I’m not wrong, I simply misspoke

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“Oops, my bad,” I told my 19-year-old after discovering I had wrongly chastised her for something she hadn’t done.

Her furrowed brow, hands-on-her-hips and unblinking stare told me she expected more.

“I just misspoke,” I offered, ignoring her disgust.

“I’m not sorry, I just misspoke.” It appears to be the new mantra in Congress.

Mea culpa’s used to require a trace of sincerity – hopefully, genuine; but for today’s lawmakers, the rules are apparently different.

The sheer hubris of late out of Washington, D.C., is enough to make me question the voters who elevated them to their current status.

Such is the case with the latest offender: U.S. Senate Majority Leader Harry Reid, who offered a lame comparison of hurricanes Sandy and Katrina.

Reid was lambasted recently after declaring that Katrina was “nothing in comparison to what happened to the people in New York and New Jersey” after Sandy.

The comment came shortly after Senate and House Republicans initially postponed a vote to provide a $9.7 billion cash infusion to the nation’s flood insurance program, which would have benefitted storm victims in the Northeast. The measure was ultimately approved, but not before Reid injected himself into the fray, becoming Hurricane Sandy’s latest – although self-inflicted – victim.

With his feet firmly planted in the fire – or storm-ravaged aftermath, Reid did the only honorable thing. He threw the “I misspoke” flag.

“In my recent comments criticizing House Republicans for threatening to betray Congress’ tradition of providing aid to disaster victims in a timely fashion regardless of region, I simple misspoke,” the would-be apology issued by his office reads. “I am proud to have been an advocate for disaster victims in the face of Republican foot-dragging from Hurricane Katrina to Hurricane Sandy, from fires in the west to tornadoes in the Midwest.”

It’s not the first “misspoke” defense from a U.S. lawmaker and, sadly, not likely the last.

We all remember Missouri Republican Congressman Todd Akin’s stab at pregnancies resulting from rape.

“It seems to me first of all from what I understand from doctors that’s really rare,” he told St. Louis TV station DTVI in response to a reporters question asking if he would support abortions for women who have been raped.

Akin could have stopped there and America would have just dismissed him as another clueless politician. But the six-term congressman was on a roll.

“If it’s a legitimate rape, the female body has ways to try to shut the whole thing down.”

What? Americans asked, collectively.

The comments would lead to an emailed statement from the all-knowing Akin basically chalking his unthinkable view on misspeaking.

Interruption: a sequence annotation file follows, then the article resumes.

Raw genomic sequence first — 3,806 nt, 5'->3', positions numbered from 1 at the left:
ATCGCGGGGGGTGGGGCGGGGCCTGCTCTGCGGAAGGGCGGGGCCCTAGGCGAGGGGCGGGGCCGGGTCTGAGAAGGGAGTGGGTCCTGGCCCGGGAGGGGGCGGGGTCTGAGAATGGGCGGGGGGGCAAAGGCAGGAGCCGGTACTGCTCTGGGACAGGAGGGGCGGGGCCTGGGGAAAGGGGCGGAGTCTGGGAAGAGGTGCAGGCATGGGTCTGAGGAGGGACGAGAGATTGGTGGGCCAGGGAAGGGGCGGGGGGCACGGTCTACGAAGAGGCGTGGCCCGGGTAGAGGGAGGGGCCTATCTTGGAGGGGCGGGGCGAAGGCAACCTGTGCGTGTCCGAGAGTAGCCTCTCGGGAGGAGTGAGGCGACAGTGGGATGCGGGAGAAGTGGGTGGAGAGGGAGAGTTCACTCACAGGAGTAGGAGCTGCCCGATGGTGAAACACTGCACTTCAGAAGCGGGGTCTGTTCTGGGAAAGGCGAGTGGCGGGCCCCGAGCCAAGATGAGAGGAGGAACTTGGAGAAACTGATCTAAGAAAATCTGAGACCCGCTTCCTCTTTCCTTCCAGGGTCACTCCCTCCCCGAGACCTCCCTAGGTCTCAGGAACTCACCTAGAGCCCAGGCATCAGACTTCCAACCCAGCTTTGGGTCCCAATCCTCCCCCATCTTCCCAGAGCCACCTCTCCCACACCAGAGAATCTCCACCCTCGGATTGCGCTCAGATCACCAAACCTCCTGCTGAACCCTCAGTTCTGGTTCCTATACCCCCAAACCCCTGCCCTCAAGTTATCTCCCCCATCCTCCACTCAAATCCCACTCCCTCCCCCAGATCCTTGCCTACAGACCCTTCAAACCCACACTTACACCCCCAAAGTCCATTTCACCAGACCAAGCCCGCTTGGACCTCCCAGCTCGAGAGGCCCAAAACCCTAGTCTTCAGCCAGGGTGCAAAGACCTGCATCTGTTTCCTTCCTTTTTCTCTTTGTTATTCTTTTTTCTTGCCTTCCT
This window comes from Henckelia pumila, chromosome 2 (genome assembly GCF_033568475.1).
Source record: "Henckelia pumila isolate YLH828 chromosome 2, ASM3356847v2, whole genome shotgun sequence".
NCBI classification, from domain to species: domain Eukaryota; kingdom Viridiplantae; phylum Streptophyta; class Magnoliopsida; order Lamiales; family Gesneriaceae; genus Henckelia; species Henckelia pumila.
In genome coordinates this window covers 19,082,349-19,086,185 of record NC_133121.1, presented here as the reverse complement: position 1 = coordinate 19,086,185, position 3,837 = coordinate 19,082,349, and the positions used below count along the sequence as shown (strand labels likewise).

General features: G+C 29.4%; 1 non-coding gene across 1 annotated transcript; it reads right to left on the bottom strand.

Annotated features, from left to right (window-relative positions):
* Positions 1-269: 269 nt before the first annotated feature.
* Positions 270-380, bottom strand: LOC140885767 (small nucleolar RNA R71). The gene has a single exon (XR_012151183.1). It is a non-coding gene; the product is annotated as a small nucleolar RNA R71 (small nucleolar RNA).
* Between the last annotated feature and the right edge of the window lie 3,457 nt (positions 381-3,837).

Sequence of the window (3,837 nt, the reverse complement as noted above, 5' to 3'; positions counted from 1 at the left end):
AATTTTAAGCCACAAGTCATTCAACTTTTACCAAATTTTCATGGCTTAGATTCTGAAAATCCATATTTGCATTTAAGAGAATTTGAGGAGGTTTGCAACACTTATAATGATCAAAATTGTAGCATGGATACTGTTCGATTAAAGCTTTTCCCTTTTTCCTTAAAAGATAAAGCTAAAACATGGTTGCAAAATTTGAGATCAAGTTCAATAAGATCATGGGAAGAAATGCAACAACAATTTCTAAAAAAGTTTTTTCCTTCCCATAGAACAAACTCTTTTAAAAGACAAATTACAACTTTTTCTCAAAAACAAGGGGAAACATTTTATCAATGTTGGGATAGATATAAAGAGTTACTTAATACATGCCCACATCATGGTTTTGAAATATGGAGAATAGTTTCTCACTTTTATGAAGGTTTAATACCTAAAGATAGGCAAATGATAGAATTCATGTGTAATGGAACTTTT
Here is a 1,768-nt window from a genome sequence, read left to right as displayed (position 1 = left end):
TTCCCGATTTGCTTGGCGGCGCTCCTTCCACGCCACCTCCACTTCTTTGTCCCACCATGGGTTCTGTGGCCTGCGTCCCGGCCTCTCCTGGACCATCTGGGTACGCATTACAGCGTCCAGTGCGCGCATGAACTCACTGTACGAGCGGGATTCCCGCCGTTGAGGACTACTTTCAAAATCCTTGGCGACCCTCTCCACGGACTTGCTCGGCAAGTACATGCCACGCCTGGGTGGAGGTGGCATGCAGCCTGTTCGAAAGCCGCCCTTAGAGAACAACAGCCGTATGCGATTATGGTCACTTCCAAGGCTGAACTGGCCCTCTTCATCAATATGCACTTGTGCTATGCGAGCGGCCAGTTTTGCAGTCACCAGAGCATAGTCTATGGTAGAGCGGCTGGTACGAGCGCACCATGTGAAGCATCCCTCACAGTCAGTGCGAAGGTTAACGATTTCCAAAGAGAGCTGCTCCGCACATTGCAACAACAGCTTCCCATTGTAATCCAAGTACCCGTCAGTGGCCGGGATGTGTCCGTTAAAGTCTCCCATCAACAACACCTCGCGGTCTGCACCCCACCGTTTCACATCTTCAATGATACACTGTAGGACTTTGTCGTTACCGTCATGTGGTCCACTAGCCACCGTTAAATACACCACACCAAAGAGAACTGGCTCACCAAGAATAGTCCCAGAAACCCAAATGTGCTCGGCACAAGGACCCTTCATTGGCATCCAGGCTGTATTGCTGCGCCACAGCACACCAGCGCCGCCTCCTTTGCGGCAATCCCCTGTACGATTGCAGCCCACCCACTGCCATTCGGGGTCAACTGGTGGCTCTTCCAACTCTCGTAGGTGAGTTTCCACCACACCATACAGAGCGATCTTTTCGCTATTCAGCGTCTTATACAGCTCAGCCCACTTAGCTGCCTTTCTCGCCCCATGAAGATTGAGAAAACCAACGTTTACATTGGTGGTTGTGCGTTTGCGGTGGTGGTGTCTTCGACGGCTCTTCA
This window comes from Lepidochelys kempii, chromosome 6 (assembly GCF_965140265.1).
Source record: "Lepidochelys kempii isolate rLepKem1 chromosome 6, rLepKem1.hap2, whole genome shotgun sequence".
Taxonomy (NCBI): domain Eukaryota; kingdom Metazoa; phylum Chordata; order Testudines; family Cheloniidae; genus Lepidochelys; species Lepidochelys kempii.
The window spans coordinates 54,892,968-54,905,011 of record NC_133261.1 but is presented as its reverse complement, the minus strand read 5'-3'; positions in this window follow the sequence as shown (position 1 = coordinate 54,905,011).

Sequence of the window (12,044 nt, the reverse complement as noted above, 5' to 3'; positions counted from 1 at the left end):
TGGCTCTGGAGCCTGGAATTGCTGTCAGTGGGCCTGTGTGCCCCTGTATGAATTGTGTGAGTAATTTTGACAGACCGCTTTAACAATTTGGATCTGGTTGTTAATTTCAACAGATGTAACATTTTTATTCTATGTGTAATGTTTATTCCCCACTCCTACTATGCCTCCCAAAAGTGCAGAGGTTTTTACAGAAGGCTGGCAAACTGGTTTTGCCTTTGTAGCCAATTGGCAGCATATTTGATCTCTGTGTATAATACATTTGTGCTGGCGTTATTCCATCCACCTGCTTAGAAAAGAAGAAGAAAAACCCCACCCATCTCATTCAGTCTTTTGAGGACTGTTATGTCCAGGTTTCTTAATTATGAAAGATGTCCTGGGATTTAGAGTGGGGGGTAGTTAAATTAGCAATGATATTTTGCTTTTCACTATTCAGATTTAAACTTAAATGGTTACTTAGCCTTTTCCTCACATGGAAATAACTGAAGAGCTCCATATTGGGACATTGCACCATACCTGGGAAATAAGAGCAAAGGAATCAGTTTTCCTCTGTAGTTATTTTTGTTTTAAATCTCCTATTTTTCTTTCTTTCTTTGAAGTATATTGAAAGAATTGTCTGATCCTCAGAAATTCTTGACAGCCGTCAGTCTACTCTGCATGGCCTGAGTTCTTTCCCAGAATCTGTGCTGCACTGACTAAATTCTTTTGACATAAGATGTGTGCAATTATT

“In reviewing my off-the-cuff remarks, it’s clear that I misspoke in this interview and it does not reflect the deep empathy I hold for the thousands of women who are raped and abused every year,” Akin’s statement read.

And Colorado Republican U.S. Rep. Mike Coffmann also veered off the beaten campaign trail last May, leading to another apology – er, rather misspoken moment.

Coffman, speaking before donors, launched into a rant about President Obama’s citizenship. “I don’t know whether Barack Obama was born in the United States of America,” he said. “I don’t know that. But I do know this, that in his heart, he’s not an American. He’s just not an American.”

“I misspoke and I apologize,” Coffmann’s post-event repair statement read.

Coffman won re-election to his House seat. Akin, fortunately, was not as fortunate.

Local congressional delegates have weighed in against Reid’s take on hurricanes. Across the Gulf Coast, we continue to see reminders of Katrina. There are scars, but there are also signs of healing. Healing that couldn’t have been possible without the huge cash infusion.

As Congressman Bill Cassidy said last week, “People in Louisiana have the deepest compassion for those impacted by Superstorm Sandy. … It begs the question, does Leader Reid value people more in one part of our country more than another?”

U.S. Sen. David Vitter stated it stronger, calling Reid an idiot. “Both Katrina and Sandy were horribly destructive storms that caused real human misery,” he said.

It’s not a question of which storm was worse. People in the Northeast are in dire need of help and it is going to take some serious bucks to rebuild. It’s time for lawmakers to roll up their sleeves, put the pettiness aside and solve the problems we elected them to address.

Over the years, our political leaders have been the source of many life lessons. First, we learned that defining “is” can change the entire outlook on a wrongdoing. Now, we’re learning that politics means never having to say you’re sorry. Oh, wait, I misspoke.